Last of the Boys – But Not Least
A REVIEW BY ACHILLES FEELS
Once again the quaint little space of Fells Point Corner Theatre was simultaneously welcoming and diverse. The little old lady (in the BEST of ways) at the concessions stand offered me a glass of wine, after I helped her open the bottle, and Andrew Porter (the new “young gun” in residence on the board) smiled and told me he was sure he had my ticket ready for me this go-round. Inside joke.
I was not sure what to expect with Steven Dietz’s Last of The Boys but it sure wasn’t what I got. The show is two hours of, really, well…nothing. Not much happens in this two hour exposition of five drama-filled characters. I hate saying it, because it sounds unjust, but to be honest I find this style unrewarding and boring. Ugh, Christ, that seems so harsh especially because I know so many people worked so hard to pull off this performance. Believe me, though, even though it’s not necessarily my thing, I did not have a bad night at the theater. Please, read on, won’t you?
Boys, plot-wise, is about, two late middle-aged men (but boys they ain’t) who served together in some unclear capacity during the Vietnam war. Ben (Mark Squirek) living in a remote trailer in the California desert, is visited by his old vet buddy, Jeeter (Tony Colavito). They trip-the-light-fantastic on the past for a while, until Jeeter mentions that he was recently at Ben’s father’s funeral. Ben decided not to go, as they didn’t exactly get on like a house on fire. Jetter has a cling-on girlfriend named Salyer (Casey Dutt), a strange punk-rock hippy girl who, as we learn, has a skin-deep secret. Salyer’s mother Lorraine (Katherine Lyons) also pops around in the strangest of ways, but, all in all, it’s more gum flapping than plot happening, you know? Also, get this, there’s this ghosty-type character played by Adam Zoellner who flits on and off the set during flashback-like scenes when Ben reminisces (or has nightmares) about his long-term commitment to Vietnam. We don’t really know who this person is, but Young Soldier appears to represent the diverse struggles vet Ben is consistently going through. Nobody else can see Young Solider, until they do and well, I’m not giving that twist away. So, okay, I didn’t dig the play itself. I couldn’t get into the topic, I don’t really have any connection to Vietnam or the people who were particularly affected by the current events of the time. Maybe that makes me shallow and easily distrac – oh, look, a shiny thing. But! But. That’s not to say I didn’t think it was terrific theater.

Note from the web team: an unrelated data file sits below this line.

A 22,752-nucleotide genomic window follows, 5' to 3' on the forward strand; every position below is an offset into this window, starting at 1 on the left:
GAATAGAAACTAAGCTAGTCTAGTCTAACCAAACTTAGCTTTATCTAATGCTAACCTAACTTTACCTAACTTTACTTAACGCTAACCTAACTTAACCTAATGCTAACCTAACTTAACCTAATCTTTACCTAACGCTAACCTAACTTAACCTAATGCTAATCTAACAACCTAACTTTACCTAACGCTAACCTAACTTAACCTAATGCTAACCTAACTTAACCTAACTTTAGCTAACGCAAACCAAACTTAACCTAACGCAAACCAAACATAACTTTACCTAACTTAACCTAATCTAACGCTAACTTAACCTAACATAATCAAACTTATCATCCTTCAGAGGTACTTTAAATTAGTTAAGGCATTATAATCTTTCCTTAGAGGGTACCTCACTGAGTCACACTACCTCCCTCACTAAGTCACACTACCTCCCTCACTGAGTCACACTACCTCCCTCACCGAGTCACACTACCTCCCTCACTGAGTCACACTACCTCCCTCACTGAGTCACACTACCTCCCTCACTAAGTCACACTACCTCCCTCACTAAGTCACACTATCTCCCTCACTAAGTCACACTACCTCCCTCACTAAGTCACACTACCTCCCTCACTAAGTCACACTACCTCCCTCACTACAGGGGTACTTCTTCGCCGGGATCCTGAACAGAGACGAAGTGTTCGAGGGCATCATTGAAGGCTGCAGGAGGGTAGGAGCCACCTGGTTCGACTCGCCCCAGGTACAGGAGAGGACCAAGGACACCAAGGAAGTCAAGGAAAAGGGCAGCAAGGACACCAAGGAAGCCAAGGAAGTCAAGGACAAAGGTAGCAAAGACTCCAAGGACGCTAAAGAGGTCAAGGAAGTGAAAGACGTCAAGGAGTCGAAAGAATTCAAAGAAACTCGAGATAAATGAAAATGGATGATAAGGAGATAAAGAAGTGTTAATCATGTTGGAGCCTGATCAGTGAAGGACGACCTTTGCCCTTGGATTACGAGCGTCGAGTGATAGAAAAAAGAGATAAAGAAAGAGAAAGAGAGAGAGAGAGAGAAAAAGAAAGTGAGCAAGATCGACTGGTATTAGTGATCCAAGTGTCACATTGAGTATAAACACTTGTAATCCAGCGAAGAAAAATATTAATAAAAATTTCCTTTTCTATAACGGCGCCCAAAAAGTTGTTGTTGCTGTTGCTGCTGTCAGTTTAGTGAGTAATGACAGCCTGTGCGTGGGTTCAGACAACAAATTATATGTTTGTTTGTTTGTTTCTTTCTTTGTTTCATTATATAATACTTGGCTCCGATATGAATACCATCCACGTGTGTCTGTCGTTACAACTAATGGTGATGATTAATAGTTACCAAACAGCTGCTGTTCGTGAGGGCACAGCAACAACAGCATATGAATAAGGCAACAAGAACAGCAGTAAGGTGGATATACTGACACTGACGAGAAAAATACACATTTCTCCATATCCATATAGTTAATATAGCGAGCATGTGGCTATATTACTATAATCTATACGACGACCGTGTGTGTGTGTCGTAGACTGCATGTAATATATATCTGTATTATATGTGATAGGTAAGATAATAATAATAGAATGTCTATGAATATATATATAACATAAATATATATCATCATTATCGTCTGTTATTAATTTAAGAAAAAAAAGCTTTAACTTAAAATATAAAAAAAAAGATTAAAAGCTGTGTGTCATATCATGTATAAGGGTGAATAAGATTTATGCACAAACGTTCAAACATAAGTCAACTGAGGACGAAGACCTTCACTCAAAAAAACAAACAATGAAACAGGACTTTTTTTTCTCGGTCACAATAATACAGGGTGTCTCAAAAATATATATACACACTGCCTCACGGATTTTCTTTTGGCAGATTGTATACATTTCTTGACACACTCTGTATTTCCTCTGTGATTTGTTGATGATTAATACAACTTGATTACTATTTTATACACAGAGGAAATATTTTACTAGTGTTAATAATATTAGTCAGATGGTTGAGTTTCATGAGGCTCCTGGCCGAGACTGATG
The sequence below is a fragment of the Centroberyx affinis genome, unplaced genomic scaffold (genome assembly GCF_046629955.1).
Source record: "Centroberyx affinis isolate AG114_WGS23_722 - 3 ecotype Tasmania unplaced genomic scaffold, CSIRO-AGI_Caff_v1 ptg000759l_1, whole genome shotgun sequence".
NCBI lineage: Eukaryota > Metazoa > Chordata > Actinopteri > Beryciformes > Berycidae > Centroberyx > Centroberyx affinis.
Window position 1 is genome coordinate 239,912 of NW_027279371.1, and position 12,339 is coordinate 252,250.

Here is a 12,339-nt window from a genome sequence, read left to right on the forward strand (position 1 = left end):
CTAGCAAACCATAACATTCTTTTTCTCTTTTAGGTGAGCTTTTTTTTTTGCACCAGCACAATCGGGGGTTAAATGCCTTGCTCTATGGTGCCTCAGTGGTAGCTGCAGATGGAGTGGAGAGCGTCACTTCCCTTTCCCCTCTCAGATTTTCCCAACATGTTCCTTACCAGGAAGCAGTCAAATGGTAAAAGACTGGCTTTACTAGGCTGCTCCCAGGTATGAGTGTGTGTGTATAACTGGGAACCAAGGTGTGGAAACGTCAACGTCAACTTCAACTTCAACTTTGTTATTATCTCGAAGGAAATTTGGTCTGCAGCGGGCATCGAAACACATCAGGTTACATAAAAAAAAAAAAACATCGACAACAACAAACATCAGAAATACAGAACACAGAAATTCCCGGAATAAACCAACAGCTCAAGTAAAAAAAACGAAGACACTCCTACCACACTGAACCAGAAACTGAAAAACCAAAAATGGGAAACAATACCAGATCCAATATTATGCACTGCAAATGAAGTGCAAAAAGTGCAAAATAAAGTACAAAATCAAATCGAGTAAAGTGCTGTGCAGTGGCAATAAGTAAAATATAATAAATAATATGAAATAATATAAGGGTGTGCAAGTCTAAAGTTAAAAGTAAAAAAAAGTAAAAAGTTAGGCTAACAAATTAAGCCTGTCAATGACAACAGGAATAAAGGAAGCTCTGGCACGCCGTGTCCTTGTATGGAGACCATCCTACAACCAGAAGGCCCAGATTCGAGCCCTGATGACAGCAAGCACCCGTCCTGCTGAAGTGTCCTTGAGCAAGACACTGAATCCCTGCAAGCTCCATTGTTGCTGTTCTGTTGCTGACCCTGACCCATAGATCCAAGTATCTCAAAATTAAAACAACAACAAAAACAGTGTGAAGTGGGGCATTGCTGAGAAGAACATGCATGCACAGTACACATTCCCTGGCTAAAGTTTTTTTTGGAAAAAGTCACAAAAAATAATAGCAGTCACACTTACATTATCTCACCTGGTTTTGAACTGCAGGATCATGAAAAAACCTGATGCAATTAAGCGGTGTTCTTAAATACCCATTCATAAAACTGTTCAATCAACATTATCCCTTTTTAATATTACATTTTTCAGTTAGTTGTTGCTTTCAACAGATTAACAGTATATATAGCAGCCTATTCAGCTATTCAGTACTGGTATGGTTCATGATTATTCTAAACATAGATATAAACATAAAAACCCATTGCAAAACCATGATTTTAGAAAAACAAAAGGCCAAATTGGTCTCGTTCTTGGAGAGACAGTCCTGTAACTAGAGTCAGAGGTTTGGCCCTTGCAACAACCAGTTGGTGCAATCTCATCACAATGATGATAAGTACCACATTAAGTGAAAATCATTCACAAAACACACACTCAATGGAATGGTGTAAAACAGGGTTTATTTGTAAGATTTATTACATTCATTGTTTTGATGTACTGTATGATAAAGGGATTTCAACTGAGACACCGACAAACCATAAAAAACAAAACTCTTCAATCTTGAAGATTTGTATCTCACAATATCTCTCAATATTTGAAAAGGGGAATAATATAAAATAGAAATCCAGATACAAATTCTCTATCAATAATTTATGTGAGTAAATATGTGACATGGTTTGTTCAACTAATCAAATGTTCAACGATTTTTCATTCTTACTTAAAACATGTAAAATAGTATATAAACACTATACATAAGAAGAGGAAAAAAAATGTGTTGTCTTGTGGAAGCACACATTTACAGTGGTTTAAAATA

Fells Point Corner Theatre kicked this show’s ass. The acting by all five cast members was truly fantastic. I enjoyed Mark Squirek’s Ben; he played a slightly touched-in-the-head vet, honestly and with compassion. Tony Colavito’s Jetter was funny -, not stupid, poignant, and he played to the time period well. They both look the part and act the shit out of what story there is. Casey Dutt barges on the stage as the annoying and invasive female presence at first, but then we begin to feel the tenderness that has been chiseled (and abused) away from this dear soul. Katherine Lyons plays the kind of mother we all wish for, then un-wish for the moment we realize what we really got in the divorce. She’s cool, but maternal enough to still have breasts. Adam Zoellner plays the Young Soldier in perfect cadence and attention. His attitude breaks when it needs too, then returns to steely calm at the drop of a salute. Well done, well done. Direction by Barry Feinstein kept the show fully on it’s feet with a visual picture that was pleasant to watch. I only challenge him to try to capture audience members who may have difficulty relating to the subject matter by quickening the pace where things stagnate and work the comic timing to feel a bit more natural.
The design team kicked some booty too! Set by Bush Greenbeck was perfect. The very full stage-picture conveyed desolate, a difficult thing to do in such a small and confined space. The color pallet was cohesive and the floor treatment was LUSH baby! LUSH! Charles Danforth III, who I’ve written about before, used color well, played with shadow and contrast a bit more than he normally does, and lent nice shape to the show (still needs a refresher course on how to properly program a gel scroller, though). No costume designer noted, but the the clothes worked pretty well, so cheers whoever tackled that detail. Sound effects by Harry Bechkes fit the story, but I wish they sounded less tin-can-ey and a bit more realistic. I want to be shaken up a bit when i hear a gunshot, even if it is in a dream-like world.
Running at Fells Point Corner Theatre until June 7th
Email Achilles Feels at firstname.lastname@example.org
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